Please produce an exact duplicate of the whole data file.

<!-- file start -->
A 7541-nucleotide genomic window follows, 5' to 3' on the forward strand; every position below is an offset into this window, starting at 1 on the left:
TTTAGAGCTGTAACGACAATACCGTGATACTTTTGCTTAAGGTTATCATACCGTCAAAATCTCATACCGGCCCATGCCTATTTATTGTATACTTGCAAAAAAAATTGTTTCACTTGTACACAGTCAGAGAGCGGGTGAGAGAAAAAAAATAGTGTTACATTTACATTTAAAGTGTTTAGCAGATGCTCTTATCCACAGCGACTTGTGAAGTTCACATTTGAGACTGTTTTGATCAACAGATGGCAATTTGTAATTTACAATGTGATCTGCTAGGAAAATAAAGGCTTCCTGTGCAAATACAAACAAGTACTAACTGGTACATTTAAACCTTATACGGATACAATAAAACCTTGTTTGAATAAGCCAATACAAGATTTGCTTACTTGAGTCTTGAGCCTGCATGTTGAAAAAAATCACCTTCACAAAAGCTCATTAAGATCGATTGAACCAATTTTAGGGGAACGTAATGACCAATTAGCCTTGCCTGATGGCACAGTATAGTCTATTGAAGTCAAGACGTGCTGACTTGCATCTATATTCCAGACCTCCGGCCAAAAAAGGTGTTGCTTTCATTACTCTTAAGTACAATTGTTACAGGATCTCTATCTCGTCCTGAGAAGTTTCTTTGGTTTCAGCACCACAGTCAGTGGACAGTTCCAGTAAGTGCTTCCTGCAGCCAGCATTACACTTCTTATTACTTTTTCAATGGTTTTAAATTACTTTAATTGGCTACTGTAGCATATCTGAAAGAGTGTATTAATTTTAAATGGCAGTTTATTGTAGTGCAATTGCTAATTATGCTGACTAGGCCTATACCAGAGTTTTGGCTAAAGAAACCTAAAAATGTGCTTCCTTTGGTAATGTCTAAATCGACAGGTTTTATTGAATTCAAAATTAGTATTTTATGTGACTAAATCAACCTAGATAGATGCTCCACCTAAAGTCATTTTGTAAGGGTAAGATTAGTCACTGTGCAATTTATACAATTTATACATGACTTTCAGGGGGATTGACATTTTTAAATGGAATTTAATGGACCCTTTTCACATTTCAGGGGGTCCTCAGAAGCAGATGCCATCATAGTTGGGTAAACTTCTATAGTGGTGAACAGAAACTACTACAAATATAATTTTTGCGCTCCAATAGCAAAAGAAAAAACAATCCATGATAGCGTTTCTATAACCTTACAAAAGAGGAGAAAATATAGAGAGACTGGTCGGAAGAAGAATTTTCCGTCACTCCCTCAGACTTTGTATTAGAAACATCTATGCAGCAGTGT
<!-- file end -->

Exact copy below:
A 7541-nucleotide genomic window follows, 5' to 3' on the forward strand; every position below is an offset into this window, starting at 1 on the left:
TTTAGAGCTGTAACGACAATACCGTGATACTTTTGCTTAAGGTTATCATACCGTCAAAATCTCATACCGGCCCATGCCTATTTATTGTATACTTGCAAAAAAAATTGTTTCACTTGTACACAGTCAGAGAGCGGGTGAGAGAAAAAAAATAGTGTTACATTTACATTTAAAGTGTTTAGCAGATGCTCTTATCCACAGCGACTTGTGAAGTTCACATTTGAGACTGTTTTGATCAACAGATGGCAATTTGTAATTTACAATGTGATCTGCTAGGAAAATAAAGGCTTCCTGTGCAAATACAAACAAGTACTAACTGGTACATTTAAACCTTATACGGATACAATAAAACCTTGTTTGAATAAGCCAATACAAGATTTGCTTACTTGAGTCTTGAGCCTGCATGTTGAAAAAAATCACCTTCACAAAAGCTCATTAAGATCGATTGAACCAATTTTAGGGGAACGTAATGACCAATTAGCCTTGCCTGATGGCACAGTATAGTCTATTGAAGTCAAGACGTGCTGACTTGCATCTATATTCCAGACCTCCGGCCAAAAAAGGTGTTGCTTTCATTACTCTTAAGTACAATTGTTACAGGATCTCTATCTCGTCCTGAGAAGTTTCTTTGGTTTCAGCACCACAGTCAGTGGACAGTTCCAGTAAGTGCTTCCTGCAGCCAGCATTACACTTCTTATTACTTTTTCAATGGTTTTAAATTACTTTAATTGGCTACTGTAGCATATCTGAAAGAGTGTATTAATTTTAAATGGCAGTTTATTGTAGTGCAATTGCTAATTATGCTGACTAGGCCTATACCAGAGTTTTGGCTAAAGAAACCTAAAAATGTGCTTCCTTTGGTAATGTCTAAATCGACAGGTTTTATTGAATTCAAAATTAGTATTTTATGTGACTAAATCAACCTAGATAGATGCTCCACCTAAAGTCATTTTGTAAGGGTAAGATTAGTCACTGTGCAATTTATACAATTTATACATGACTTTCAGGGGGATTGACATTTTTAAATGGAATTTAATGGACCCTTTTCACATTTCAGGGGGTCCTCAGAAGCAGATGCCATCATAGTTGGGTAAACTTCTATAGTGGTGAACAGAAACTACTACAAATATAATTTTTGCGCTCCAATAGCAAAAGAAAAAACAATCCATGATAGCGTTTCTATAACCTTACAAAAGAGGAGAAAATATAGAGAGACTGGTCGGAAGAAGAATTTTCCGTCACTCCCTCAGACTTTGTATTAGAAACATCTATGCAGCAGTGT